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It’s nearly April, a time when people in Europe start shedding their winter layers and plan trips to warmer destinations.

Whether you’re in your gap year, taking a breather or in your retirement years, travelling is a rite of passage.

I consider myself extremely fortunate to have been born in Hong Kong, lived in Asia for 45 years and worked or travelled to most continents.

Everywhere seems to offer something attractively different, something fresh.

From a young age, my parents drilled into me the importance of meeting someone’s gaze when expressing gratitude, no matter how small the favour.

I Always Remember I Am A Visitor To Their Country

Traveling abroad is an open invitation to embrace the unfamiliar. 

Back in the 1970s, English tourists in Spain lamented the absence of their beloved English comforts – beers, food, newspapers, and TV shows!

I’ve stumbled upon this gem multiple times on social media, and it never fails to bring a smile to my face.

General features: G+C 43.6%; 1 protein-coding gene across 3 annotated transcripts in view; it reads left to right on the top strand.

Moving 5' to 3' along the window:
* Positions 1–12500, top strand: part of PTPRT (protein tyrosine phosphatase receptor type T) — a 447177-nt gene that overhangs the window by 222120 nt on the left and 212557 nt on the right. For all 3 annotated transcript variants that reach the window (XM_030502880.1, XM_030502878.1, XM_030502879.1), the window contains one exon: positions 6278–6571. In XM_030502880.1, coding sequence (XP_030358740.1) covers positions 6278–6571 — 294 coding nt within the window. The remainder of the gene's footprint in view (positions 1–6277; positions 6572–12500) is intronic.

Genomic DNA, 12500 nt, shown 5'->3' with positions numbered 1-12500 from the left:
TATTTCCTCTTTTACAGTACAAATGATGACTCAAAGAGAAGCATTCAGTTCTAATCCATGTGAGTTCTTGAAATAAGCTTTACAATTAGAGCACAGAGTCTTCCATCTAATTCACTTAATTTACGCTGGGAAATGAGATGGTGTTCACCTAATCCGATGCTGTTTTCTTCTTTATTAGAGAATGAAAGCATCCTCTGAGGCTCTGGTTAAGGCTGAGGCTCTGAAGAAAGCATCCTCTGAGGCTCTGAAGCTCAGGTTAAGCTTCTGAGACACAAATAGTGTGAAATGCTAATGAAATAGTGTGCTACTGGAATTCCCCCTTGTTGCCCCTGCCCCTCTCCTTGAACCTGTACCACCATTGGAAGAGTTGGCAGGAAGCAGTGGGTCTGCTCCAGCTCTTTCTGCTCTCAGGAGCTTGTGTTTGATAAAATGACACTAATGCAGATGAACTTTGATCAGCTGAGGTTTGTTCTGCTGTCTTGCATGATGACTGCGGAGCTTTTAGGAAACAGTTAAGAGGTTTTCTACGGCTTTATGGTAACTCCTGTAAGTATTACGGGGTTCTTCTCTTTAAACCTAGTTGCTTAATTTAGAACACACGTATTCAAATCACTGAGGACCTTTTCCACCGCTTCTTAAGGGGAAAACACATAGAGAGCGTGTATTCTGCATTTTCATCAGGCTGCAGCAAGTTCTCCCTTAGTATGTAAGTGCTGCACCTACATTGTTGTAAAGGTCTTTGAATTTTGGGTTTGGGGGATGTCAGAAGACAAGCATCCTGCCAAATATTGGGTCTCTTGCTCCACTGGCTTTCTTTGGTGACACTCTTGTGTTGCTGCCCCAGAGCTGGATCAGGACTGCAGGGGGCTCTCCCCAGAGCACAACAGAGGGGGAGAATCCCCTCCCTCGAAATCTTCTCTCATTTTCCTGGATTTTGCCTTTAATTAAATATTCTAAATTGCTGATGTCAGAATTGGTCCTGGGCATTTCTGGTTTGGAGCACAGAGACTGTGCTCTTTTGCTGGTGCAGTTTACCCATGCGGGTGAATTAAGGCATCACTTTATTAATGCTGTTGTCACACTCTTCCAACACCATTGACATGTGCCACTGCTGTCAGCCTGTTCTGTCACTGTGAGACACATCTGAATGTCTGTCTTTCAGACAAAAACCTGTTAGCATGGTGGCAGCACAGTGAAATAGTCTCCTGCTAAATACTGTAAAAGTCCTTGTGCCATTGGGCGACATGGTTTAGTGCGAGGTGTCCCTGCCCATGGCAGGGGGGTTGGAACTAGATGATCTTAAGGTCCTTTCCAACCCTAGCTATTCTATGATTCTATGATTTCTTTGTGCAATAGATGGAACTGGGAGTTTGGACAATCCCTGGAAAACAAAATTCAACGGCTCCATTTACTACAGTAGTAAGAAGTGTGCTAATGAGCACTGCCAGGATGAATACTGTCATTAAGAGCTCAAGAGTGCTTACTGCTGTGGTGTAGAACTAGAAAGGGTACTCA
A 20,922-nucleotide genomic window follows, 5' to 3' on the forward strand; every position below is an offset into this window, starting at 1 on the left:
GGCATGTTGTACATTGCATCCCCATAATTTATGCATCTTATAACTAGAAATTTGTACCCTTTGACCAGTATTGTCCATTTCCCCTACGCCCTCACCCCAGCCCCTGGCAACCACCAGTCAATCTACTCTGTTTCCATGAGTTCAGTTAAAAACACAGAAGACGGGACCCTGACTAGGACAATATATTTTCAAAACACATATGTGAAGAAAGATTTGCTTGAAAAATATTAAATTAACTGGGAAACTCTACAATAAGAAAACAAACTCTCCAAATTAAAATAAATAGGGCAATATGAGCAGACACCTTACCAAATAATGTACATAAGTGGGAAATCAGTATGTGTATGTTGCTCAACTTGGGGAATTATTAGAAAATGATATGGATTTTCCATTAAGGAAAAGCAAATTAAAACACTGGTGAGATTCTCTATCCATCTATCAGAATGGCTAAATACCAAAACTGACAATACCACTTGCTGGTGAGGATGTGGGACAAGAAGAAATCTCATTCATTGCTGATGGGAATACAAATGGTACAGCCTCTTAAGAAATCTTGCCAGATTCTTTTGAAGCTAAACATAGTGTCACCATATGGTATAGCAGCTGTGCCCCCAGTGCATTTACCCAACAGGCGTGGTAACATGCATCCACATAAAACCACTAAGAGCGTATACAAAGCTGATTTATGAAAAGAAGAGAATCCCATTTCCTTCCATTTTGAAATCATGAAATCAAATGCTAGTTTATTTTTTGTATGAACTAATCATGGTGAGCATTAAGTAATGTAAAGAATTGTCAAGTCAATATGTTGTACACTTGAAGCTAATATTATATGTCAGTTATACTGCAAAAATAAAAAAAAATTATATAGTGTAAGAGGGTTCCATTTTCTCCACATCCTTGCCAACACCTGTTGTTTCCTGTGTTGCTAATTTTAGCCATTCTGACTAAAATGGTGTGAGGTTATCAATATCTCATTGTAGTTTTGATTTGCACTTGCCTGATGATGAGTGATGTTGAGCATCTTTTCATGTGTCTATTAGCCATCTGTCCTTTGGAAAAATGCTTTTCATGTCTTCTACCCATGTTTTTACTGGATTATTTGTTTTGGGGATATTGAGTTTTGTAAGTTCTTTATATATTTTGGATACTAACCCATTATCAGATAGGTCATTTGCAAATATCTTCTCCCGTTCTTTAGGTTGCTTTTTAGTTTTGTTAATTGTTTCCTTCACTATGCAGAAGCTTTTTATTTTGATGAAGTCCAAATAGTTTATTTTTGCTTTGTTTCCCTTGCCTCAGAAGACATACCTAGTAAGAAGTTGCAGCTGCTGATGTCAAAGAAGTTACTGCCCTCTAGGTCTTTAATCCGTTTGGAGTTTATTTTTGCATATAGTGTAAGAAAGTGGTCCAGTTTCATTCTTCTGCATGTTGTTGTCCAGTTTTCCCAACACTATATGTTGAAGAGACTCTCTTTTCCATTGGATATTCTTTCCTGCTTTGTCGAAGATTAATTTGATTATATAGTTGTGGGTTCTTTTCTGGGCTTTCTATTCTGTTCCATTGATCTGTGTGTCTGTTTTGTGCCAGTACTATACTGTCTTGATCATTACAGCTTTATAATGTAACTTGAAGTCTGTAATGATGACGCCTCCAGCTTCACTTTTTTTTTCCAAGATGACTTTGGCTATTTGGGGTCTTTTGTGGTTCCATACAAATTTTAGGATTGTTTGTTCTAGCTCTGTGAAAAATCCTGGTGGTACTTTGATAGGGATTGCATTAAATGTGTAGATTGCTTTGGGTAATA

https://www.wanderlust.co.uk/content/astonishing-holiday-complaints/

While tourists undoubtedly boost the economies of the places they visit, their impact isn’t always sunshine and rainbows.

• Some tourists see famous landmarks or natural sites as blank canvases for their graffiti or as places to leave their mark, causing damage to historical or natural treasures. A 15 year old Chinese tourist defaced 3,500-year-old Egyptian temple in Luxor with the words “’Ding Jihao was here”

• Even the Spanish have become tired of drunkenness and have restricted alcohol sales by putting a set price on booze in a string of bold measures to crack down on binge-drinking tourists.

• A few years ago an Australian visitor to Bali became so drunk that he fly-kicked a man off a moving scooter before throwing himself onto the bonnet of a moving car.   He spent 4 months behind bars for the damage and trouble he caused.

Here’s evidence of his bizarre evening out (0:25)

Venice sure knows how to draw a crowd, with a whopping 30 million tourists flocking in each year. That’s a staggering 2.5 million visitors each month. But alas, amidst the hustle and bustle, those unfortunate gondolas sometimes find themselves capsized by rowdy revellers.